Scott Stewart, Pima Community College's longest sitting board member, announced yesterday that despite filling paperwork for re-election earlier in the year, he will not be running for another term. He endorsed Meredith Hay, who served as Executive Vice President and Provost at the UA from 2008 to 2012. Hay is running unopposed for the seat.
This morning, Stewart sent me a copy of the statement he made at last night's board meeting:
I have been a member of this board for nearly 18 years now. Earlier this year, I filed paperwork for getting re-elected, but without enthusiasm. I would run only if no well-qualified candidate stepped forward. I would rather focus my life on my new job, restrict my college activities to forming better industry and customer connections to educational institutions, and of course, advocating for higher expectations and high-return-on-investment programs.
I asked a number of individuals I respect to keep their eyes open for such a person and a highly qualified candidate did step up. I am pleased to have helped Meredith Hay getting signatures on her nominating petition, and getting my friends and supporters to help her as well. Indeed, all of my petition efforts went for her campaign instead of my own.
She is extraordinarily well qualified and sees the higher education landscape in ways not too unlike mine, but I believe her experience, reputation, and communication style will be able to obtain better results.
Meredith Hay is probably best known in Tucson as the former Executive Vice President and Provost (chief academic officer) at the University of Arizona from 2008 – 2012 and while in that role she also served as Special Advisor to Chair of the Arizona Board of Regents for Strategic Initiatives.
She is also President of ProNeurogen, Inc., a biotechnology company here in Tucson while also currently a tenured professor in Physiology at the U of A. In addition, she serves on the Board of Trustees of San Miguel High School, one of my two favorite K-12 institutions.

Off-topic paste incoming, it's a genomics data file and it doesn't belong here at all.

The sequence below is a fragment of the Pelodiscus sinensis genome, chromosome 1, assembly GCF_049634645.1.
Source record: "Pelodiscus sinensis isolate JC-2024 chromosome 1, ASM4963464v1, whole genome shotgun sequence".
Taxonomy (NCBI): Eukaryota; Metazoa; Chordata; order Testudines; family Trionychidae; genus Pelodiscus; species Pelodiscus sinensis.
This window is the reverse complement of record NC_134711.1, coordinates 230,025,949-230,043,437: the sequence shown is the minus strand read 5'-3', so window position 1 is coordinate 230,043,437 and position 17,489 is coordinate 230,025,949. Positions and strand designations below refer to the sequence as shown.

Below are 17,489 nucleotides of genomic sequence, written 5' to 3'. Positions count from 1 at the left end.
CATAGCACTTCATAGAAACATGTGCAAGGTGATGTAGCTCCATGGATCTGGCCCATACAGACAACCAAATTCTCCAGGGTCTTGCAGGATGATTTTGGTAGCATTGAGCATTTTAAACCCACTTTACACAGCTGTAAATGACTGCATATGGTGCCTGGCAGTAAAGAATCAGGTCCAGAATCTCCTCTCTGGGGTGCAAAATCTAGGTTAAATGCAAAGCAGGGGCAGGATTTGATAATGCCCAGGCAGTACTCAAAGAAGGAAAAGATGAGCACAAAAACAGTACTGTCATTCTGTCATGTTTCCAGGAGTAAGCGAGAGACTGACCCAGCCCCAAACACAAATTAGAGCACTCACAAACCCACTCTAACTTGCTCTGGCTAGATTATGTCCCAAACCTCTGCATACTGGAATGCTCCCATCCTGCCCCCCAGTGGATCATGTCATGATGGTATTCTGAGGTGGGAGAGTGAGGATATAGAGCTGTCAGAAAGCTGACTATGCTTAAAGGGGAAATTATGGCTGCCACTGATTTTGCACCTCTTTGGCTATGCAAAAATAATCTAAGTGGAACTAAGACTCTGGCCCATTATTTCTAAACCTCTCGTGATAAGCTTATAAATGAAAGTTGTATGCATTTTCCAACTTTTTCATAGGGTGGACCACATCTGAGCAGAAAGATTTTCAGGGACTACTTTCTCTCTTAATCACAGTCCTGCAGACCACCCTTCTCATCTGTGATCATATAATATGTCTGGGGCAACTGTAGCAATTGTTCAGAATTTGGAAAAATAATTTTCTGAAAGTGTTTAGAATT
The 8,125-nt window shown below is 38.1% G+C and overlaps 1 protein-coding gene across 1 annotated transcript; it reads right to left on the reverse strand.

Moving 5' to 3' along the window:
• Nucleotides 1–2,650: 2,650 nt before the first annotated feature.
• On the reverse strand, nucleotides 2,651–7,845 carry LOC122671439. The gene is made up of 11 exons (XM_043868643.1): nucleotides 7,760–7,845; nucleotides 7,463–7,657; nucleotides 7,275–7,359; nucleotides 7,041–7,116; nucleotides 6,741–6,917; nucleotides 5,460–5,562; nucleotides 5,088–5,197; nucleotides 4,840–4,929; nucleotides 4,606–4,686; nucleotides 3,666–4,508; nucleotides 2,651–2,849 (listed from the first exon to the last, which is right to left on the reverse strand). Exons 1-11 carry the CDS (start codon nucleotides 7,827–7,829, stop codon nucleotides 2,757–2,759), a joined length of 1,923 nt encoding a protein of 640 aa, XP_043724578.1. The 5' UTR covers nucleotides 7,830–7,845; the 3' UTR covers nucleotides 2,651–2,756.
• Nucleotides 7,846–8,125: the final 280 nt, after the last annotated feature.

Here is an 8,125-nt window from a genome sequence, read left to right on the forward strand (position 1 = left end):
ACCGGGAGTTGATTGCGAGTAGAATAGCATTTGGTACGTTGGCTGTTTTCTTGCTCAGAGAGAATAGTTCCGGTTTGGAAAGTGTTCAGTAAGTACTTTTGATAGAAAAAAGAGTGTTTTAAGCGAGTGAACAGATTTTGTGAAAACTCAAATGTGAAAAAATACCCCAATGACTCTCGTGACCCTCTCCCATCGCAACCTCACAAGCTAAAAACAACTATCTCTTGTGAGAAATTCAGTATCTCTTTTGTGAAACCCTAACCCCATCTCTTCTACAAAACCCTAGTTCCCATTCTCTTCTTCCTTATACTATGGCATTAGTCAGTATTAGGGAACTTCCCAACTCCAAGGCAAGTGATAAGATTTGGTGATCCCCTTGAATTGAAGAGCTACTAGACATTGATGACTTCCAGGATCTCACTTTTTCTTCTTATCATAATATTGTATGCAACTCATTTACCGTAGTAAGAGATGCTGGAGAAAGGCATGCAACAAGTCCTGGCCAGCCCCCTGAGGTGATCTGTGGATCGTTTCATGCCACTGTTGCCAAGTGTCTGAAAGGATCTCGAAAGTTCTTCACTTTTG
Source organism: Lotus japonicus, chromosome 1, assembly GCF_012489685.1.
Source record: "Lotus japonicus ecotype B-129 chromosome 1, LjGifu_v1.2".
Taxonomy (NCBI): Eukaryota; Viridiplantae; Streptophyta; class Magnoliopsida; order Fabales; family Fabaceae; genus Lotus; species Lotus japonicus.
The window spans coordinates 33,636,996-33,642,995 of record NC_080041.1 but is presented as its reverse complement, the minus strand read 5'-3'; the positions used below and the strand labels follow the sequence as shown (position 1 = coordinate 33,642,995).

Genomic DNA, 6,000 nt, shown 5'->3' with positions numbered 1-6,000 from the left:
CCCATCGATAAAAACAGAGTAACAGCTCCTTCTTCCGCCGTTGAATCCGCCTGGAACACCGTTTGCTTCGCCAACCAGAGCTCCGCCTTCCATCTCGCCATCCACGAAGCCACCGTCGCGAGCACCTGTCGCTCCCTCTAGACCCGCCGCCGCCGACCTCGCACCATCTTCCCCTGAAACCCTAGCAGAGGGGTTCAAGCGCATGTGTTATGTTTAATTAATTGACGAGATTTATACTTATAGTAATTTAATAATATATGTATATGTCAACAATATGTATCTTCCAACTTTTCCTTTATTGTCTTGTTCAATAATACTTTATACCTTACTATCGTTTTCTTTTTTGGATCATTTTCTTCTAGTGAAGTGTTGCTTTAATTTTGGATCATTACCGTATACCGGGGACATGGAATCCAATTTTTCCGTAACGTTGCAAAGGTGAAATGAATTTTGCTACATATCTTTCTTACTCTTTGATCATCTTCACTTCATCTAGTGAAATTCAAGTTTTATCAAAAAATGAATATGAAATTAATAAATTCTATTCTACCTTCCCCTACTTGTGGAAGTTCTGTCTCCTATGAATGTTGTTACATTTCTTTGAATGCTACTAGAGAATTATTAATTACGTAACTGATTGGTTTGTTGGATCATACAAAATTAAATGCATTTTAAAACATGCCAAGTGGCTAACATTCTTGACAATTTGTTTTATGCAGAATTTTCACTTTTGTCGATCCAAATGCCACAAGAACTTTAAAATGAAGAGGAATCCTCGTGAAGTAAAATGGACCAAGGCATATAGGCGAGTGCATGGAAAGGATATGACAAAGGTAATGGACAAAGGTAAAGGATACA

Through both her business experience and her higher education experience, she understands the importance of improving education at all levels and how those levels interact. She has a good understanding of what businesses want from Pima graduates and understands what is required of Pima College students to hit the ground running when they transfer to the U of A.
We live in an era of declining resources, and that means we have to face tough choices, and tough choices come with controversy and pushback. Dr. Hay had to deal with much of that while Provost at the UA as well.
I still have my concerns about the incoming side of the supply chain and the number of under-prepared, sometimes severely under-prepared, students coming to Pima. While we must take them, I believe we also have to make sure that we preserve and keep affordable those high-value programs that lead to well-paying jobs that can grow our local economy such as our Aviation program – a program recognized as strong enough to attract employers, Pima County’s most endangered species. Without a healthier private sector economy, there won’t be the tax revenue to support all the other programs people say they want.
Pima College is a government institution and our government institutions often disappoint us. However, I still believe Pima is more of a part of the solution than it is a part of the problem. I love this place and what you do. I truly do. I just think it can do more to improve the educational standing of Pima County. I don’t claim to have gotten everything right, but I have tried my best to create dynamics that push in the right direction.
While Pima has made progress fixing internal problems and addressing fundamental issues in education, I wish I could tell you that all is now sunshine and rainbows at Pima College. I cannot. Pima still has a significant distance to go. The more we peel back the onion, the more problems we find, some of them seemingly built into the DNA of the institution.
As I said 6 years ago, the college will face increasing challenges, many of them financial. The state legislature has ceased funding urban community colleges. Making sound choices about what to keep, what to shed, and what to change will be more pressing than ever.
While Chancellor Lambert is doing an excellent job cleaning up problems and positioning the college for the future, there are some whose interests are served by keeping the college as a low-expectations institution. He will need strong board members and strong engaged community leaders who will stand with him as he tries to transform the institution into the high-functioning organization the citizens of Pima County need it to be.
I firmly believe Dr. Hay is such a strong board member and she has my full support.
Stewart will remain on the board through the end of the year. For more information about the state of the college and other candidates for the board, see our cover story
on the college from April.